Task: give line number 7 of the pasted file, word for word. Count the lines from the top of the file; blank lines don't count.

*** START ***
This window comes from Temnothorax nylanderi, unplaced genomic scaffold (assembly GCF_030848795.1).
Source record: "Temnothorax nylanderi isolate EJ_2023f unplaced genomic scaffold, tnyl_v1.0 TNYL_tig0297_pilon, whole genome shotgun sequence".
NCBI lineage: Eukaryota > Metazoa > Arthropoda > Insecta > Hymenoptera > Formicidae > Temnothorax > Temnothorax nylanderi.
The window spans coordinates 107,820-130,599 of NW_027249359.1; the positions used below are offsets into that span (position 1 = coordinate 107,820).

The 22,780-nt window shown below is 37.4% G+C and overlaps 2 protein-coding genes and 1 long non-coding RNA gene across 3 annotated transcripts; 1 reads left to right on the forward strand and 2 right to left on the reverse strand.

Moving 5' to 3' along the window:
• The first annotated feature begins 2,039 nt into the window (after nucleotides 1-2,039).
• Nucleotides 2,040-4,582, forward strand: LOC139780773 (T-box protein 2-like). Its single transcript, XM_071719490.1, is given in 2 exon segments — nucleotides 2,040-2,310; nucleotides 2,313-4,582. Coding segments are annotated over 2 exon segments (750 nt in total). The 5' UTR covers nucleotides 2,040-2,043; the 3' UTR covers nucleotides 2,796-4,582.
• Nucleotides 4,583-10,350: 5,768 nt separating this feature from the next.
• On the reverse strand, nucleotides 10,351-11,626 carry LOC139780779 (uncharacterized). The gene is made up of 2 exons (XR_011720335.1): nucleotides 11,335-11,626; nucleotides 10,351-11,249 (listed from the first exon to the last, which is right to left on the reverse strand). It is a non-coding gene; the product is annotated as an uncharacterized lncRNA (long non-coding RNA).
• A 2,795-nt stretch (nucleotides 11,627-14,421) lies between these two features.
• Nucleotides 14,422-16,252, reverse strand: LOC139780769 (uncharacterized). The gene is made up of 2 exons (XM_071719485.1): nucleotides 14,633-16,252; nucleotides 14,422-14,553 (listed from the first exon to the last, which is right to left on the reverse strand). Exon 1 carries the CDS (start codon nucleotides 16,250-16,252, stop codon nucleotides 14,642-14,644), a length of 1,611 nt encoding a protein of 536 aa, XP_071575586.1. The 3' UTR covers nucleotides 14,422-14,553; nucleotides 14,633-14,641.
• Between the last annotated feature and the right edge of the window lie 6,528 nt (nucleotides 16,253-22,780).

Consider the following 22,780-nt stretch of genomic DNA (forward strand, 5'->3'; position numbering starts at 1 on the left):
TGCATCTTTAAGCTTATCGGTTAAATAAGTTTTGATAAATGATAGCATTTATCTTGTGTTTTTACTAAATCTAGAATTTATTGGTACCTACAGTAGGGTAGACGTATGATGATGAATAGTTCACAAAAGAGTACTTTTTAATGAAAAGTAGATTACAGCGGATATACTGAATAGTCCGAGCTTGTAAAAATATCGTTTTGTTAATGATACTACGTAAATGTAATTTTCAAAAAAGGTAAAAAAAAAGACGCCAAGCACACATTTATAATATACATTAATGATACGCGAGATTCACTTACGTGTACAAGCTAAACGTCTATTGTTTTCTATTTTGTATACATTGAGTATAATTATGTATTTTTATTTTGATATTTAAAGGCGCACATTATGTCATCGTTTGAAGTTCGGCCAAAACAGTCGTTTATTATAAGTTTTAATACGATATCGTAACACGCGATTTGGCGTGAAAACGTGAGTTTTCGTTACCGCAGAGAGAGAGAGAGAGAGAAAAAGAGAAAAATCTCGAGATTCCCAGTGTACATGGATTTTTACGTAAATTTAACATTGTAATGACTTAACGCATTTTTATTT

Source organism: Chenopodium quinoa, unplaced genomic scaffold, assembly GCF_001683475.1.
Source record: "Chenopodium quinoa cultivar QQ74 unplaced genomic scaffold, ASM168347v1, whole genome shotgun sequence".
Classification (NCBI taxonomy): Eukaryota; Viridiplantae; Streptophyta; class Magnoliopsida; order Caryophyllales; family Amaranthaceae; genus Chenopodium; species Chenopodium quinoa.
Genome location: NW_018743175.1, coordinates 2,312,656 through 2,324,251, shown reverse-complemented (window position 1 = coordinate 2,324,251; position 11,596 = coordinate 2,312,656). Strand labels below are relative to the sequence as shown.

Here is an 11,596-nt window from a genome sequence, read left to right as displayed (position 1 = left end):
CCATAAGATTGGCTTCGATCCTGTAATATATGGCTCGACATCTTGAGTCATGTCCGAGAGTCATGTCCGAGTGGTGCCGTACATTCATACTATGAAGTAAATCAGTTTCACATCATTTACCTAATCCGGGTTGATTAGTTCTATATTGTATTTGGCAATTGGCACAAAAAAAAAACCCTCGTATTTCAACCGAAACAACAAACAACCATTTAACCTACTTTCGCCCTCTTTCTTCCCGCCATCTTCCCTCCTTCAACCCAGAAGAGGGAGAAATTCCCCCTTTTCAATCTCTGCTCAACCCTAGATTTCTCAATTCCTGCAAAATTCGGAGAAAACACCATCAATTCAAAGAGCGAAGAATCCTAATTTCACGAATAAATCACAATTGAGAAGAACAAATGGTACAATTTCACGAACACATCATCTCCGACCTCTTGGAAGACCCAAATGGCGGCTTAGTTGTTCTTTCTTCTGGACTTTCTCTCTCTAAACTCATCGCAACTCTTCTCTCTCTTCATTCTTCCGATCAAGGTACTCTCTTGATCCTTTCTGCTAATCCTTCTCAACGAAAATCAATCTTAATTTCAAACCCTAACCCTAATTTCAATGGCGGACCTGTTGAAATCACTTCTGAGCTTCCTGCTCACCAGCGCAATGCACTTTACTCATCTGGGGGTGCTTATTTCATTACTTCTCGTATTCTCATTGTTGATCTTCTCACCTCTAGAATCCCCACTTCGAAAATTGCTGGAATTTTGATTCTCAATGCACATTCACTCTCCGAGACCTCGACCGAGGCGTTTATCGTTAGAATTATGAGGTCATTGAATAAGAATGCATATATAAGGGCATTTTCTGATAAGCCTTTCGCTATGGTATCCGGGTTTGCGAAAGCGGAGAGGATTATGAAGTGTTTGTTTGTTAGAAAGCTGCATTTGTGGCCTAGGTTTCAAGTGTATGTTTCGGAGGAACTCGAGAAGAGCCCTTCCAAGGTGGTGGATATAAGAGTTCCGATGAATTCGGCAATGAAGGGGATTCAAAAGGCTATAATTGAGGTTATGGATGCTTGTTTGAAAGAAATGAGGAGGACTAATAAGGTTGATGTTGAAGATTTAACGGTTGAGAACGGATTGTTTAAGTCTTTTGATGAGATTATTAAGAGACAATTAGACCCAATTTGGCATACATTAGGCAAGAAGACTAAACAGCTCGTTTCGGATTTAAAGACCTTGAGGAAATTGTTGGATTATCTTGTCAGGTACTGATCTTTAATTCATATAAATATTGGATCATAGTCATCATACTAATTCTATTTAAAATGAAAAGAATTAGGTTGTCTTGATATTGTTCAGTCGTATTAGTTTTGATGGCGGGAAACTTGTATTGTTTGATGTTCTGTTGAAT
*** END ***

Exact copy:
• The first annotated feature begins 2,039 nt into the window (after nucleotides 1-2,039).